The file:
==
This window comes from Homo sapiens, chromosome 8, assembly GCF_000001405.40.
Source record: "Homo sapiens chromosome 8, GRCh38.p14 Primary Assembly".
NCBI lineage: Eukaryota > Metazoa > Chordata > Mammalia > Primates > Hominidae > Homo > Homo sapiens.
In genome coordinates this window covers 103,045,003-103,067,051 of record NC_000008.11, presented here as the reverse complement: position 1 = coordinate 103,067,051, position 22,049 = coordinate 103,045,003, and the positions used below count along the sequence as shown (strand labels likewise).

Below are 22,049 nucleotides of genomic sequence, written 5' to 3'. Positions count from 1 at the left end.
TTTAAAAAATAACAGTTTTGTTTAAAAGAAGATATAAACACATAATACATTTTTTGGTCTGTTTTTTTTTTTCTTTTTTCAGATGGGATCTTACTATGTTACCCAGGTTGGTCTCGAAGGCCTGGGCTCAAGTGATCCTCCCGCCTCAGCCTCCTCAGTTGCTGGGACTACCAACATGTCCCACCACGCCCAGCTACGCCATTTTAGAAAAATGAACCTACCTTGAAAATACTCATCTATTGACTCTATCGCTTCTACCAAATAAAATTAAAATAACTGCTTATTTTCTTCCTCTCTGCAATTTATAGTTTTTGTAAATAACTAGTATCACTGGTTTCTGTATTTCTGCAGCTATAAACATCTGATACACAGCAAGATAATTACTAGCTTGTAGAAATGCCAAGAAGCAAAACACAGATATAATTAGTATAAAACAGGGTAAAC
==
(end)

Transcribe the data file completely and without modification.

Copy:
This window comes from Homo sapiens, chromosome 8, assembly GCF_000001405.40.
Source record: "Homo sapiens chromosome 8, GRCh38.p14 Primary Assembly".
NCBI lineage: Eukaryota > Metazoa > Chordata > Mammalia > Primates > Hominidae > Homo > Homo sapiens.
In genome coordinates this window covers 103,045,003-103,067,051 of record NC_000008.11, presented here as the reverse complement: position 1 = coordinate 103,067,051, position 22,049 = coordinate 103,045,003, and the positions used below count along the sequence as shown (strand labels likewise).

Below are 22,049 nucleotides of genomic sequence, written 5' to 3'. Positions count from 1 at the left end.
TTTAAAAAATAACAGTTTTGTTTAAAAGAAGATATAAACACATAATACATTTTTTGGTCTGTTTTTTTTTTTCTTTTTTCAGATGGGATCTTACTATGTTACCCAGGTTGGTCTCGAAGGCCTGGGCTCAAGTGATCCTCCCGCCTCAGCCTCCTCAGTTGCTGGGACTACCAACATGTCCCACCACGCCCAGCTACGCCATTTTAGAAAAATGAACCTACCTTGAAAATACTCATCTATTGACTCTATCGCTTCTACCAAATAAAATTAAAATAACTGCTTATTTTCTTCCTCTCTGCAATTTATAGTTTTTGTAAATAACTAGTATCACTGGTTTCTGTATTTCTGCAGCTATAAACATCTGATACACAGCAAGATAATTACTAGCTTGTAGAAATGCCAAGAAGCAAAACACAGATATAATTAGTATAAAACAGGGTAAAC